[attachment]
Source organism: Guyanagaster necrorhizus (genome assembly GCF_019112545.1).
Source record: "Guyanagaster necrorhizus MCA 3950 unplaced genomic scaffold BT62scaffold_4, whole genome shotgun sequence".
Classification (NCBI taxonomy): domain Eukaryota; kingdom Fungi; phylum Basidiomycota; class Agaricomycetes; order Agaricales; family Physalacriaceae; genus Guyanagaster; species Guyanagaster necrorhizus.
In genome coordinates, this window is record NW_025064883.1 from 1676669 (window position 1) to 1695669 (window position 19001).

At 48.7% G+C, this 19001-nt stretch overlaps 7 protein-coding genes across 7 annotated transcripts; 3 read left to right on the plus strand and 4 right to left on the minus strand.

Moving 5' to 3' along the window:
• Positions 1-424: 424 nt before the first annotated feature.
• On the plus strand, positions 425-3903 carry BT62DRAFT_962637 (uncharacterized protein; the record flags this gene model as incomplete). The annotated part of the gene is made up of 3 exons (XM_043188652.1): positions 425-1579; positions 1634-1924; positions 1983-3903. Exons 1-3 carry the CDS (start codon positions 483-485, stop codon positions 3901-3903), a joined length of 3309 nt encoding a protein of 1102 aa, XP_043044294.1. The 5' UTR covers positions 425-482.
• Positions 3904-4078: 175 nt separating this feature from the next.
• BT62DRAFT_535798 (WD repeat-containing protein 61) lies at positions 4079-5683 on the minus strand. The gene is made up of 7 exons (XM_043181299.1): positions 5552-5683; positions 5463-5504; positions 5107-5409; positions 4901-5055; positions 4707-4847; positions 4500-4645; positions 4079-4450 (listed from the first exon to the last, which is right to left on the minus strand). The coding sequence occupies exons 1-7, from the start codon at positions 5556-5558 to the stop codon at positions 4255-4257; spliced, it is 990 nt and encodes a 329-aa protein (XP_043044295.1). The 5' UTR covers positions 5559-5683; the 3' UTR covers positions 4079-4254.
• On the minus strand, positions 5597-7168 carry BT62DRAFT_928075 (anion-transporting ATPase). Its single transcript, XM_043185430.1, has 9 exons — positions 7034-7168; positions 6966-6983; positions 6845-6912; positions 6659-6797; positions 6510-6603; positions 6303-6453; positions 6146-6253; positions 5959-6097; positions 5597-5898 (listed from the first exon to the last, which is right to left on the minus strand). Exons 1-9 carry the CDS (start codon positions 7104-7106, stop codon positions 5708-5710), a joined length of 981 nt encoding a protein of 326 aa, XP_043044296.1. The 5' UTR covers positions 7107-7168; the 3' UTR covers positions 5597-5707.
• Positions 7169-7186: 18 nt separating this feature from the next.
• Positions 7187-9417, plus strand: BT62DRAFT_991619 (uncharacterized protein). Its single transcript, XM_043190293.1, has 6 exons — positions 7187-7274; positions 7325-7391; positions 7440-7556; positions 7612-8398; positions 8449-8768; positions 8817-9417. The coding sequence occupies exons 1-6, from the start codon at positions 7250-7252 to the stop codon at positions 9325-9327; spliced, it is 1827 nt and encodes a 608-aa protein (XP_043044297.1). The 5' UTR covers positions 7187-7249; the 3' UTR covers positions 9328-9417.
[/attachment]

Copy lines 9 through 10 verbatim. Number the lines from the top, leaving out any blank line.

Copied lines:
• Positions 3904-4078: 175 nt separating this feature from the next.
• BT62DRAFT_535798 (WD repeat-containing protein 61) lies at positions 4079-5683 on the minus strand. The gene is made up of 7 exons (XM_043181299.1): positions 5552-5683; positions 5463-5504; positions 5107-5409; positions 4901-5055; positions 4707-4847; positions 4500-4645; positions 4079-4450 (listed from the first exon to the last, which is right to left on the minus strand). The coding sequence occupies exons 1-7, from the start codon at positions 5556-5558 to the stop codon at positions 4255-4257; spliced, it is 990 nt and encodes a 329-aa protein (XP_043044295.1). The 5' UTR covers positions 5559-5683; the 3' UTR covers positions 4079-4254.